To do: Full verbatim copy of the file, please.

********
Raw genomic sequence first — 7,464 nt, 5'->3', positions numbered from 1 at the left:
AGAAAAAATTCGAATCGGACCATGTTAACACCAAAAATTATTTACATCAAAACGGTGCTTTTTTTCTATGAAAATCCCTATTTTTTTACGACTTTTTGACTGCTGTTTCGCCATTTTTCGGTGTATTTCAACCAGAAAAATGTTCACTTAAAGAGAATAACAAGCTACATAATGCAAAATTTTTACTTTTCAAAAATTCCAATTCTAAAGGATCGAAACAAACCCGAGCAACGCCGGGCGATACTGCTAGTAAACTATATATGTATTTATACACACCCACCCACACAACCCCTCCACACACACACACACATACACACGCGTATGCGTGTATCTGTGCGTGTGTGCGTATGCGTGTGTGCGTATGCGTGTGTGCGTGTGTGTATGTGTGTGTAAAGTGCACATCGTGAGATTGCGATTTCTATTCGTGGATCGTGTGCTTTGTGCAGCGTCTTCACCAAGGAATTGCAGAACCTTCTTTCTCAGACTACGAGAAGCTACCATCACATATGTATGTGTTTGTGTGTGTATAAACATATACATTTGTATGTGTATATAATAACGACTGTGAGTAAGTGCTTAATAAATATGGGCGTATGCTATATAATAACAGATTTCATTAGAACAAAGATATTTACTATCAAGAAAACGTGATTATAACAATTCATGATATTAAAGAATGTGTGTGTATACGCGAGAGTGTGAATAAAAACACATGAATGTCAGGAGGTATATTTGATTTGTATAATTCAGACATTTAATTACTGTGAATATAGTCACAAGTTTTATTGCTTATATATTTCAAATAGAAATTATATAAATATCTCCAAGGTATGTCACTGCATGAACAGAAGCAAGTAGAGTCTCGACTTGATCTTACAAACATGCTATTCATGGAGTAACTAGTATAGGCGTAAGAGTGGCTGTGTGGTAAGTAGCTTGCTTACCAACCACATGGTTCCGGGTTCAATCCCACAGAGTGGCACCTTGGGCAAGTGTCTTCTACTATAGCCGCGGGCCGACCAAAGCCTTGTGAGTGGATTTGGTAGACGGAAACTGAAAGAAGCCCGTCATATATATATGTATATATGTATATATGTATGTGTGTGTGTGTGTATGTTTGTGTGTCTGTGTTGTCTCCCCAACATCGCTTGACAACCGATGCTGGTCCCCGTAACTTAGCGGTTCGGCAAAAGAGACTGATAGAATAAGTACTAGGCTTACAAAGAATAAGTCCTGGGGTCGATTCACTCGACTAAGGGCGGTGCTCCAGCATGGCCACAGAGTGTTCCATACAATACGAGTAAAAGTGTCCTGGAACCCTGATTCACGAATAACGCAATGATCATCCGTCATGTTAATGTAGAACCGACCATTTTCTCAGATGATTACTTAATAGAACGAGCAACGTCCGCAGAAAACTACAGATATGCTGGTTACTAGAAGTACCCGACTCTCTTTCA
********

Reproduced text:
Raw genomic sequence first — 7,464 nt, 5'->3', positions numbered from 1 at the left:
AGAAAAAATTCGAATCGGACCATGTTAACACCAAAAATTATTTACATCAAAACGGTGCTTTTTTTCTATGAAAATCCCTATTTTTTTACGACTTTTTGACTGCTGTTTCGCCATTTTTCGGTGTATTTCAACCAGAAAAATGTTCACTTAAAGAGAATAACAAGCTACATAATGCAAAATTTTTACTTTTCAAAAATTCCAATTCTAAAGGATCGAAACAAACCCGAGCAACGCCGGGCGATACTGCTAGTAAACTATATATGTATTTATACACACCCACCCACACAACCCCTCCACACACACACACACATACACACGCGTATGCGTGTATCTGTGCGTGTGTGCGTATGCGTGTGTGCGTATGCGTGTGTGCGTGTGTGTATGTGTGTGTAAAGTGCACATCGTGAGATTGCGATTTCTATTCGTGGATCGTGTGCTTTGTGCAGCGTCTTCACCAAGGAATTGCAGAACCTTCTTTCTCAGACTACGAGAAGCTACCATCACATATGTATGTGTTTGTGTGTGTATAAACATATACATTTGTATGTGTATATAATAACGACTGTGAGTAAGTGCTTAATAAATATGGGCGTATGCTATATAATAACAGATTTCATTAGAACAAAGATATTTACTATCAAGAAAACGTGATTATAACAATTCATGATATTAAAGAATGTGTGTGTATACGCGAGAGTGTGAATAAAAACACATGAATGTCAGGAGGTATATTTGATTTGTATAATTCAGACATTTAATTACTGTGAATATAGTCACAAGTTTTATTGCTTATATATTTCAAATAGAAATTATATAAATATCTCCAAGGTATGTCACTGCATGAACAGAAGCAAGTAGAGTCTCGACTTGATCTTACAAACATGCTATTCATGGAGTAACTAGTATAGGCGTAAGAGTGGCTGTGTGGTAAGTAGCTTGCTTACCAACCACATGGTTCCGGGTTCAATCCCACAGAGTGGCACCTTGGGCAAGTGTCTTCTACTATAGCCGCGGGCCGACCAAAGCCTTGTGAGTGGATTTGGTAGACGGAAACTGAAAGAAGCCCGTCATATATATATGTATATATGTATATATGTATGTGTGTGTGTGTGTATGTTTGTGTGTCTGTGTTGTCTCCCCAACATCGCTTGACAACCGATGCTGGTCCCCGTAACTTAGCGGTTCGGCAAAAGAGACTGATAGAATAAGTACTAGGCTTACAAAGAATAAGTCCTGGGGTCGATTCACTCGACTAAGGGCGGTGCTCCAGCATGGCCACAGAGTGTTCCATACAATACGAGTAAAAGTGTCCTGGAACCCTGATTCACGAATAACGCAATGATCATCCGTCATGTTAATGTAGAACCGACCATTTTCTCAGATGATTACTTAATAGAACGAGCAACGTCCGCAGAAAACTACAGATATGCTGGTTACTAGAAGTACCCGACTCTCTTTCA